Cibola National Forest

Mt. Taylor Ranger District

Mt. Taylor Ranger District is comprised of two mountain ranges, Mt. Taylor and the Zuni Mountains, totaling nearly 520,000 acres of national forest land. Elevations range from 6,500 ft. to 11,301 ft. above mean sea level. Mt. Taylor is an area of special religious and cultural significance to several Native American communities. Mt. Taylor and the Zuni Mountains are rich in cultural resources including many historic sawmill and logging community sites and railroad logging railroad beds.

Other Points of Interest
While enjoying your national forest, there are many other interesting sites to visit within an hour's drive of Grants where the district office is located. Some suggestions are:

Acoma Sky City
Laguna Pueblo
Zuni Pueblo
Chaco Canyon
El Morro National Monument
Ice Caves
El Malpais National Monument
BLM National Conservation Area
Bluewater Lake State Park

Mt. Taylor Ranger District is home to many wildlife species. Big game animals include deer, wild turkey, and bear. Vireos, nuthatches and nutcrackers, as well as red-tailed hawk and peregrine falcon can often be heard, if not seen on the district. Sharing range resources in a way that benefits wildlife and domestic animals, as well as the land, is important to management. Consideration of all animals, from the smallest meadow mole and minnow to the black bear, eagle and majestic elk is evident in the wildlife habitat improvement projects, including Bluewater Creek.

Recreation opportunities abound on Mt. Taylor Ranger District. There are developed recreation sites at Lobo Canyon, Ojo Redondo, Quaking Aspen and McGaffey campgrounds and dispersed recreation opportunities available district-wide. Aspen trees change color in October providing a spectacular opportunity to enjoy nature at its loveliest. Winter snows provide opportunities for cross-country skiing, snowmobiling, tubing, or just plain fun breathing the crisp mountain air. Spring offers a rebirth of green mountain meadows and their tenants, with an abundance of wildflowers in a rainbow of colors. Summer is full of the hustle and bustle of people and wildlife and opportunities galore; fishing, camping, and visiting one of nature's greatest outdoor laboratories, your national forest. Year-round, photographers are challenged with capturing the beauty of it all!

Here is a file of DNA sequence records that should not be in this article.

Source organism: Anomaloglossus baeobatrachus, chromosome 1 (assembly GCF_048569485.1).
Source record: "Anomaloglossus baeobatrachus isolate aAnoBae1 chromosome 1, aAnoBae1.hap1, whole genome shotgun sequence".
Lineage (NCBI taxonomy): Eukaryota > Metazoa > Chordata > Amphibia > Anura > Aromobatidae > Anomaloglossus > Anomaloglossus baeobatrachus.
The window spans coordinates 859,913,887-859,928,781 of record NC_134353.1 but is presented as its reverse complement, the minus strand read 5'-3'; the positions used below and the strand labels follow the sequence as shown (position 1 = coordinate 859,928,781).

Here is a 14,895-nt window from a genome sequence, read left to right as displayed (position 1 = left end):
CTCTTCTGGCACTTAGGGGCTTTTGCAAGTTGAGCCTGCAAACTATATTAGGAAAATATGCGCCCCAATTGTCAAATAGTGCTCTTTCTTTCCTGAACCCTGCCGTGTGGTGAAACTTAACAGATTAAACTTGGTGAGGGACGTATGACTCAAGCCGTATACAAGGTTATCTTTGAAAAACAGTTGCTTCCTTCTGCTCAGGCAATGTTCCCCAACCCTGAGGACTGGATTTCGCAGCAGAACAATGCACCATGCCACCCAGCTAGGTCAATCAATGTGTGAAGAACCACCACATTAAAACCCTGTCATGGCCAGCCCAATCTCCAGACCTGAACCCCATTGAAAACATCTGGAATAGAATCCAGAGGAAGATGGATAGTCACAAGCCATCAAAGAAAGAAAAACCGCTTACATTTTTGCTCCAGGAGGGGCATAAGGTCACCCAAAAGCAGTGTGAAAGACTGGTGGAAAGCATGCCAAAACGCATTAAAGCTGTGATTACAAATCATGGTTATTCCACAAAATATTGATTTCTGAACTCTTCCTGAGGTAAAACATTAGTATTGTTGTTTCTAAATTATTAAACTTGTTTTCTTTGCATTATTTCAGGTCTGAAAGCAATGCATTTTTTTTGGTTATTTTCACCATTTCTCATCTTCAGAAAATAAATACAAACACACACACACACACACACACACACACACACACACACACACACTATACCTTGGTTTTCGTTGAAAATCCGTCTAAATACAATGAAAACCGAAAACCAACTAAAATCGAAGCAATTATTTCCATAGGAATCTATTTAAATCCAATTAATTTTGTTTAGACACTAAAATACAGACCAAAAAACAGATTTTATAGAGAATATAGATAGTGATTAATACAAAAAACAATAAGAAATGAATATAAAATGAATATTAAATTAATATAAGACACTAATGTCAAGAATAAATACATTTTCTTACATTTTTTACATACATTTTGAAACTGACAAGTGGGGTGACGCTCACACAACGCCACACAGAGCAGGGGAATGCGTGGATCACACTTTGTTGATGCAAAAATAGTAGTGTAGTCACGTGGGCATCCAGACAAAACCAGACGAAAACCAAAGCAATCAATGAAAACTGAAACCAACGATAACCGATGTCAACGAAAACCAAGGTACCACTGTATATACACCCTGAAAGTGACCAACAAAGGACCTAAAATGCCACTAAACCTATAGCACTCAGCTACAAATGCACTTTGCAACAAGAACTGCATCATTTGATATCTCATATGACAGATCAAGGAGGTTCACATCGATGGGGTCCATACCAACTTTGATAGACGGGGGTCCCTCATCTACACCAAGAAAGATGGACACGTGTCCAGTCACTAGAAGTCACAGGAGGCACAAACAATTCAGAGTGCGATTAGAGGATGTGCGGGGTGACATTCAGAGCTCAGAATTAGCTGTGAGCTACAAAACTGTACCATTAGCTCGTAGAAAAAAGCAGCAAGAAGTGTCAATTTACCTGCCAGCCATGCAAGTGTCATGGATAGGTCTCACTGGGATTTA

The Grants area, like much of New Mexico, is rich in history. Grants is named after the Grant brothers, who were contracted to build the railroad in this area. Initially the settlers were mainly sheep and cattle ranchers. When the drought began in 1918, settlers were forced to look for another means of livelihood. As the livestock industry declined, the logging and lumber business went full speed ahead. Camps sprang up throughout the Zuni Mountains, as logging railroads extended into the mountains from the transcontinental railroad. Grants and the surrounding area began to grow. In 1931 the lumber business slowed down, as did the nation's economy. By World War II railroad logging had ended. Uranium mining was the next industry to flourish, starting in the early 1950s and lasting until the early 1980s. The population has dropped significantly since that time but Grants is a happy, healthy community that will continue to thrive and will be ready to meet the challenges of the future—whatever they might be!

Mt. Taylor Ranger District has played an important part in the area's history. The District evolved from additions to the small forest reserves first set aside in 1906. Forest work has emphasized rehabilitating areas that earlier were heavily logged and grazed. There are many historic sites on the District and visitors are encouraged to take advantage of the Zuni Mountain Historic Auto Tour—a peek into an exciting era of northwestern New Mexico's past.

Published: 29 Apr 2002 | Last Updated: 15 Sep 2010
Details mentioned in this article were accurate at the time of publication


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